And what I want to do is to make sure that the plumber, the nurse, the firefighter, the teacher, the young entrepreneur who doesn’t yet have money, I want to give them a tax break now.
Poor Barack was trying to make a point back then, that I’m just starting to notice now…he was tripped up by the facts, since back on October 15 a lot of people failed to make this crucial distinction between pulling in a quarter million a year, and wanting to do that someday. Therefore, his comment seems quite silly, and it’s not my intention to make it that way.
But there’s a fascinating point to be made here with regard to time. It’s an important point. It has to do with how some of us see ourselves…it has to do with that graphic of the kitty looking at itself in the mirror and seeing a lion, that I used when I wrote about Joe The Plumber (link above).
A few years ago, when a certain family member was going through a tough time he’d brought down on himself by seeing little besides perfection in himself and little besides flaws in others, I remember being drawn into a semi-heated argument. I do have faults here and there…sometimes, when I say stupid things, I’m slow to recognize it — this was not one of those times. This time I said something exceptionally wise and failed to recognize it. I’m like Obama that way. I fail to see my own wisdom and brilliance here & there. I’m working on it…
…anyway, what I offered was some kind of counseling against comparing onesself to others. It’s inappropriate, first of all; it’s a fool’s ambition to live out one’s life with a goal of being better than some-other-guy. Last I checked, they don’t carve anything about that on tombstones. Find a tombstone that says “He did better than Frank over there” with an arrow under it…you let me know. But there’s another point to be made: We betray our narcissistic intentions, some of us, by comparing our gonna-dooz with others’ hav-dunz. Gonna-dooz, and have-dunz. Those are two different things.
Obama, here, committed a sin in the world of socialist propaganda. He discussed the subject of time.
I think Joe The Plumber is “thirty tons of awesome” because he understands the difference between gonna-dooz and have-dunz, and in forming his values, he forms them around the gonna-dooz. That takes courage. That takes balls.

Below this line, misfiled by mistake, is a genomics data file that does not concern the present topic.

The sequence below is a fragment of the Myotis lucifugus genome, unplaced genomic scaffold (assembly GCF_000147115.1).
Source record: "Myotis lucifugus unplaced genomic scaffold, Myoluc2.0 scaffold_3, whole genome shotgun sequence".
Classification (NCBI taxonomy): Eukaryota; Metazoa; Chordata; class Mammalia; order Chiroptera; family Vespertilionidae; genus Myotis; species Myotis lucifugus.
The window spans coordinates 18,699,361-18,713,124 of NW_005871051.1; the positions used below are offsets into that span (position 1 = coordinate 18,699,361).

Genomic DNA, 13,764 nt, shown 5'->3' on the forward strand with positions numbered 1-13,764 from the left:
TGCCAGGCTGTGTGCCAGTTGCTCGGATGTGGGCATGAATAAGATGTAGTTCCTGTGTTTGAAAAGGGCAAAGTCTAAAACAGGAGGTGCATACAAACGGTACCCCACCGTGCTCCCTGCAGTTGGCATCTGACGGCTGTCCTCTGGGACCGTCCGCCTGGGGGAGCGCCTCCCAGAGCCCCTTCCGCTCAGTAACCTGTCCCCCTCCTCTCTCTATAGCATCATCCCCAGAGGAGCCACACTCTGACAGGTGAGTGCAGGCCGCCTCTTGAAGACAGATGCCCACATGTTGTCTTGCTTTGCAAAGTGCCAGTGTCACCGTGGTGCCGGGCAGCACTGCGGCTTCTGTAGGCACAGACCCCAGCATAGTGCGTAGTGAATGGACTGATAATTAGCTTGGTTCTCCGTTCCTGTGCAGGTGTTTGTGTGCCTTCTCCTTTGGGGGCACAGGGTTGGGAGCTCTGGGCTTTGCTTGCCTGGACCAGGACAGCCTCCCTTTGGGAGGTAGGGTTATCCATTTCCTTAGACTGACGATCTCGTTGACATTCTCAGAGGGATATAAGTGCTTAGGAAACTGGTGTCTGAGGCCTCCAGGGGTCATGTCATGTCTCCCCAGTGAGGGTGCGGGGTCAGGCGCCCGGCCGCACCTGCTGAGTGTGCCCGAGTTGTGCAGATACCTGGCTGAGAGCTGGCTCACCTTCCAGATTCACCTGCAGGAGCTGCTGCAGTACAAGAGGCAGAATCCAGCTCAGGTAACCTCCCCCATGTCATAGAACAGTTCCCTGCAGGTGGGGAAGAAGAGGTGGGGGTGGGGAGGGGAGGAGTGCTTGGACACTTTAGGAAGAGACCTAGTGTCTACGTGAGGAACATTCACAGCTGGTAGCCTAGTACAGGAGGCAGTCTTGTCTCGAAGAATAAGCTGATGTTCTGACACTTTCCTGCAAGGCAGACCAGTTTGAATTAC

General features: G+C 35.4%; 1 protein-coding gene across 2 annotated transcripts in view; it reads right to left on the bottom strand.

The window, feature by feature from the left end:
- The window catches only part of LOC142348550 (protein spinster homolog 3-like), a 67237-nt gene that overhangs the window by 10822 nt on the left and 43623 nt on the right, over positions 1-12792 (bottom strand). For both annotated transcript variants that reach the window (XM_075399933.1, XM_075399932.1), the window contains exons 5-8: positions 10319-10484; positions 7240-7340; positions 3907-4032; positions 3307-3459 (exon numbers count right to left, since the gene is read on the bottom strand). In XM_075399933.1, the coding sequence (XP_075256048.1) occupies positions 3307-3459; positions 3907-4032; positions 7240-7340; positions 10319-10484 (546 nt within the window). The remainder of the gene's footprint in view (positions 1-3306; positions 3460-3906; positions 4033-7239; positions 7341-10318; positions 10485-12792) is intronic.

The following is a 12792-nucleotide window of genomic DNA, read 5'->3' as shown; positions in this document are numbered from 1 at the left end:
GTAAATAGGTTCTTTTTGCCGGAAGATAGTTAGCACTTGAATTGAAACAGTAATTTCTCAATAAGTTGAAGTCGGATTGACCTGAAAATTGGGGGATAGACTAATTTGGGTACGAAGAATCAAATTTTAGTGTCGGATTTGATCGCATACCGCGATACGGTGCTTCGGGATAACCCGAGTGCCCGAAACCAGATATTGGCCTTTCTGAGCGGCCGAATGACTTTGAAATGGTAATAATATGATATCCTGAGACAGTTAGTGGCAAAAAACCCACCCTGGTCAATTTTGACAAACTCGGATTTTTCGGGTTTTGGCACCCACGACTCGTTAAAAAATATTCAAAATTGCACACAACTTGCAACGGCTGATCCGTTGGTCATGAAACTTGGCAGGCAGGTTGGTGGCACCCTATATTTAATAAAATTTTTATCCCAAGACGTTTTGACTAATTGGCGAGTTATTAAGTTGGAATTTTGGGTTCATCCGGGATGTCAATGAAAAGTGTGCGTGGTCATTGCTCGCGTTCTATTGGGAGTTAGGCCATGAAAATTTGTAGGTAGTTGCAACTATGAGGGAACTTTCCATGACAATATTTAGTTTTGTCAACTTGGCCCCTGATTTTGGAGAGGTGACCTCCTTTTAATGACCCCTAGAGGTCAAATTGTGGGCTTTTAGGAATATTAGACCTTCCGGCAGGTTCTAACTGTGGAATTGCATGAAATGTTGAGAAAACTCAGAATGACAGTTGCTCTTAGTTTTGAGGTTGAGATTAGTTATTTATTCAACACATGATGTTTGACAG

Barack Obama understands the difference too. (On October 15, like many of us, he mistakenly thought making 250,000 was a have-dunz of Joe’s…when it’s not.) He wanted to discuss Joe’s have-dunz. And his point was that most of us — and what he meant, in spirit, was all of us — are lacking the gumpshun we would need, to make plans around our gonna-dooz. We aren’t that great. We aren’t that strong. We need a tax policy that’s formed around our limitations, because our limitations define our identities.
Two men. One of them is thought to be the very incarnation of “The Change We Deserve.” Isn’t there a profound irony there, that the more majestic, godlike figure who presents himself as ready to lead a nation of hundreds of millions, is the one facing backward? And the guy playing catch with his son in front of a house that costs less than Barack Obama’s necktie, is the one with the leadership and courage that is needed to look forward? Thus endeth the lesson — on this one point, I trust, I have defined exactly what’s cockeyed about the situation.
Barack Obama is Ozymandias. It’s just a fact. He may win the election…or not; it may take two weeks for him to wither away into clay feet on a pedestal, or it may take four years, or eight. But he’ll get there. There is absolutely no question about it. He is Ozymandias, because while he is very impressive in the moment, history will treat him unkindly because he does not have the courage to truly look into the future. He commits a twin crime, two, possibly intermingled and inseparable, crimes of thought: He confuses mediocrity with excellence, and he confuses gonna-dooz with have-dunz.
The Change We Deserve? We’ll find out soon.
Cross-posted at Cassy Fiano.